It is a safe bet to state that Thomas Mann and Franz Kafka are perhaps the world’s foremost writers to have expounded on and to have initiated a fictional genre that deals with art and the artist. Each of these writers delved into and expounded on the complex nature of the relationship between artist and audience, and each of them probed the following questions:
What is art? What is the purpose of art? What medium best conveys the artist’s inner soul? In what ways does the artist hold a mirror to life? And what role does the artist play in helping shape societal mores?
As a writer and a sculptor, I’ve always been fascinated with the aforementioned questions. Over the years, I’ve attempted to engage my students in these philosophical discussions by employing the Hegelian dialectic as a paradigm for the relationship between the artist and his audience. The positive feedback an artist receives from his audience serves as the motivating inspiration and impetus for venturing out into new mediums and artistic expressions.
Mann’s “Mario and the Magician,” “The Infant Prodigy,” “Death in Venice” and “Tonio Kroger” and Kafka’s “The Metamorphosis” and “A Hunger Artist,” have served as outstanding primary works that deal with art as political propaganda, art as affectation, art as a commercial enterprise, art as a splendid display of flamboyant performance void of substance, and art as a genuine expression of the deep-rooted universal human expressions of pathos, faith, hope, love and redemption. Simply put, art is all about all the things that make us human.
And that brings me to Michael Jackson.
At an early age, Michael Jackson charmed himself into the hearts of millions of people of all ages at home and abroad. Capitalizing on the charms and light-footed synergy of the prepubescent, handsome and highly talented child prodigy, his promoters, including close family members, packaged, showcased and promoted this child genius with all the fanfare that Hollywood could invent and all the savvy that Wall Street could underwrite and market.
One success led to another, and, by going solo, Jackson would soon claim his own niche in the august annals of American entertainment. This dynamo of synchronized energy, dance and rhythm attained international stardom and acclaim and touched the lives of millions around the world.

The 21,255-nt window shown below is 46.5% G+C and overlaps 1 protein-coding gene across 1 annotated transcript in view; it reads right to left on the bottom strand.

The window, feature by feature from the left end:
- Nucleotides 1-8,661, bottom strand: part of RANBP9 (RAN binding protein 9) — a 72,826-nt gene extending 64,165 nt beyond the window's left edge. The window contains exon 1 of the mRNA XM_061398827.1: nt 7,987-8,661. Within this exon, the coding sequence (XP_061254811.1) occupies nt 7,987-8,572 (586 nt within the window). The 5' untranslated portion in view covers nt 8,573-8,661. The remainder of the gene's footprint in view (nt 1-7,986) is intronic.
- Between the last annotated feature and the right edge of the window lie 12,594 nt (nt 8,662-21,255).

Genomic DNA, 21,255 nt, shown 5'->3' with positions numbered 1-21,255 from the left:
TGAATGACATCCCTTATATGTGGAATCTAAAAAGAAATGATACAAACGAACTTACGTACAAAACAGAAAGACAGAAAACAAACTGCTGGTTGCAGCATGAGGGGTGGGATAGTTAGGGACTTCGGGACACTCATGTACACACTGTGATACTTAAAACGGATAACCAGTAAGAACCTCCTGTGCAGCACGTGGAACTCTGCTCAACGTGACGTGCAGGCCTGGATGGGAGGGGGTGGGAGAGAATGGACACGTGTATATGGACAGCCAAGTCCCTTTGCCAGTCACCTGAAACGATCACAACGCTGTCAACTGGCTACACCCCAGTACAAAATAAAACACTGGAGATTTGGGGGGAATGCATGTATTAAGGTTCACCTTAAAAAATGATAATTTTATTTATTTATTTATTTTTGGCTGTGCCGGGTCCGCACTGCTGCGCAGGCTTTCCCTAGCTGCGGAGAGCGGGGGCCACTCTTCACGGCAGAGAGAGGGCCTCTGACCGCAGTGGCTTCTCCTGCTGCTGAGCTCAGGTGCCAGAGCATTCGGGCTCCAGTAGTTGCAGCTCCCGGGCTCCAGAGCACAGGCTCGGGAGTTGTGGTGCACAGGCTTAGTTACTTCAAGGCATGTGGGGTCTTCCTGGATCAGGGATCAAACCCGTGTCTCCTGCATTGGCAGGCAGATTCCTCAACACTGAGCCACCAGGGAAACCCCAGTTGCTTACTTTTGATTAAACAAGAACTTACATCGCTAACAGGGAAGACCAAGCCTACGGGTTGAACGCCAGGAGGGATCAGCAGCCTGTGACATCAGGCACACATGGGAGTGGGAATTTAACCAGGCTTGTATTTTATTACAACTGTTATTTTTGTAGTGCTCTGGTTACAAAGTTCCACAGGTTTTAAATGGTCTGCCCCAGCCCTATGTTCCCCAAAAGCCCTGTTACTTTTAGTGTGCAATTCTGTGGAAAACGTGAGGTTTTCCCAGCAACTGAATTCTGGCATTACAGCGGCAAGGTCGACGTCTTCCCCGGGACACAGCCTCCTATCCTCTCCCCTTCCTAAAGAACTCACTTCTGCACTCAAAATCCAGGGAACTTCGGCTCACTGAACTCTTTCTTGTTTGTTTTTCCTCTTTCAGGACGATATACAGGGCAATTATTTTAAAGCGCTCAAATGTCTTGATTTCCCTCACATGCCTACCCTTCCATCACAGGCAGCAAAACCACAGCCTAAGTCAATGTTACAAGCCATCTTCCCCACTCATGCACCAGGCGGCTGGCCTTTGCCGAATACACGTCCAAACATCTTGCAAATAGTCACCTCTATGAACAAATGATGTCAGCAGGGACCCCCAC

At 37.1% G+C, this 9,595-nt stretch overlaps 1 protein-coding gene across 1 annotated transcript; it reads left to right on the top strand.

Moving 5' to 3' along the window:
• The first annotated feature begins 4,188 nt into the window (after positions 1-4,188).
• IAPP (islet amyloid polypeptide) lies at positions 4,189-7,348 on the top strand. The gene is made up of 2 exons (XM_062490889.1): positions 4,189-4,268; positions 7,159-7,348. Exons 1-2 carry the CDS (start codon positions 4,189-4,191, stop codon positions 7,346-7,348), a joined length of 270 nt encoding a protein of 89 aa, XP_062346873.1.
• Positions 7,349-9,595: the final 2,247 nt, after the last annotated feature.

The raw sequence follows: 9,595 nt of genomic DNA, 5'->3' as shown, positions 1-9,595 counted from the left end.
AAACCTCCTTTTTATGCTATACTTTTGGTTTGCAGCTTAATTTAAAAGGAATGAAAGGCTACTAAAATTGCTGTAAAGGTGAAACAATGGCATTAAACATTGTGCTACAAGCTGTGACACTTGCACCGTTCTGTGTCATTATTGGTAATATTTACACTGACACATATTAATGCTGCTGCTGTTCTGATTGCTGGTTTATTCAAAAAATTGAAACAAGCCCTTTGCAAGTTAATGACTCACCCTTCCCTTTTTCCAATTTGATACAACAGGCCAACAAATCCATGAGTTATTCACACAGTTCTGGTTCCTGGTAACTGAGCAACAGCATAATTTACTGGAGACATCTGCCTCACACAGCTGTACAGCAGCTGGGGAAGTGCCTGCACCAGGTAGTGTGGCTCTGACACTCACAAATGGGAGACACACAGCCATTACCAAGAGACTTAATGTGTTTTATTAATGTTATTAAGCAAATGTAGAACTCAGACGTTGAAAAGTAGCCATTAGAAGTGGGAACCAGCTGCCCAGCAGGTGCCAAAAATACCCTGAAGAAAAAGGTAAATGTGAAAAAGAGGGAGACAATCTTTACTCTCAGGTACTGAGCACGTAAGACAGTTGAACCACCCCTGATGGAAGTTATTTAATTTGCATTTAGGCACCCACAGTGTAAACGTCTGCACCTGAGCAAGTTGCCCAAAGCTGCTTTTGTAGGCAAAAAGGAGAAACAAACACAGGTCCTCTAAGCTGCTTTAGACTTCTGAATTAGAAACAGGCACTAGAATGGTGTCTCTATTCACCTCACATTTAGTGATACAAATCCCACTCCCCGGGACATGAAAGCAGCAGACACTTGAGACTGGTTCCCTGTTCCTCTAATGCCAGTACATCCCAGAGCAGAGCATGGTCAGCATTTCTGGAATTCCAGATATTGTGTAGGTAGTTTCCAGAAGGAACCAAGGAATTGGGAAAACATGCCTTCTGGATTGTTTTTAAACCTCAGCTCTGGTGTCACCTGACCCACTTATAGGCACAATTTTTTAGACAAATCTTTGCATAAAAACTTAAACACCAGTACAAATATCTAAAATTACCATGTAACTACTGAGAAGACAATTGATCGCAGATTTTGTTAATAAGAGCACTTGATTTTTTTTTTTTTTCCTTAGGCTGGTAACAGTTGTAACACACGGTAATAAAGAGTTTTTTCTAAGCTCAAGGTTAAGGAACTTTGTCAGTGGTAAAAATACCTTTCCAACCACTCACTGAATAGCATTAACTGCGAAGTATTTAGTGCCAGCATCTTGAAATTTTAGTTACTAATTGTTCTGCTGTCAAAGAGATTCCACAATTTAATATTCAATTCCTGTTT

Whether it was song or dance, Michael Jackson had what Castiglione (“The Book of the Courtier”) called a sprezzatura (an air of nonchalance and the exercising of regal ease in all situations). He brought an innate and very natural passion to bear in all his performances. Of special importance is his refusal to venture into the world of rap music and the use of profanity and demeaning references to women.
Upon hearing of his death, I made the following comment to my wife: “What a broken piece of art he was.” Indeed, in spite of the myriad ground-breaking accomplishments and his ability to break the racial barrier in the world of entertainment, and in spite of his ability to reach and touch the lives of millions around the globe, Michael Jackson was at heart a frustrated artist with a troubled soul.
Like all tragic heroes, his need to re-invent himself and his preoccupation, if not obsession, with changing his physical appearance and the donning of an assortment of very fancy costumes are perhaps the tragic flaw and demons with which he wrestled for years. Spared from scandal (mainly because fans are willing to accept a certain measure of human weakness) and the clutches of the legal system, he withdrew further into the make-believe world of Neverland, where expensive toys and exotic animals dotted the landscape. One can only wonder what, how and if this world of reinventing one’s self, fathering children through donor-surrogate means, tranquilizers and lavish lifestyle provided any meaning to his existence.
And just as Michael Jackson’s life was lived in a dichotomous manner, fame through superlative artistic accomplishments that gave joy to millions in every clime, and pathos through a life driven to seek happiness and belonging through bizarre physical and other compensatory placebos, his death and its aftermath are unfolding into an equally tragic morality play.
Much like the parasitic fish that feed off the barnacles of the giant sperm whales, the hangers-on are now jockeying for a piece of the pie. The masses will go on idolizing, reliving and celebrating Michael Jackson’s life. The promoters, sharks, impresarios, including family members, will continue to squabble over adoption, inheritance, rights, royalties and the massive wealth to be realized by the ingenuity of shrewd promoters, accountants, lawyers and their ilk.
Michael Jackson’s epitaph should read: Throughout his life he strived to give joy to others, it is rather tragic that the King of Pop could not find that joy for himself.
Raouf J. Halaby is professor of English and visual arts at Ouachita Baptist University, Arkadelphia, Ark.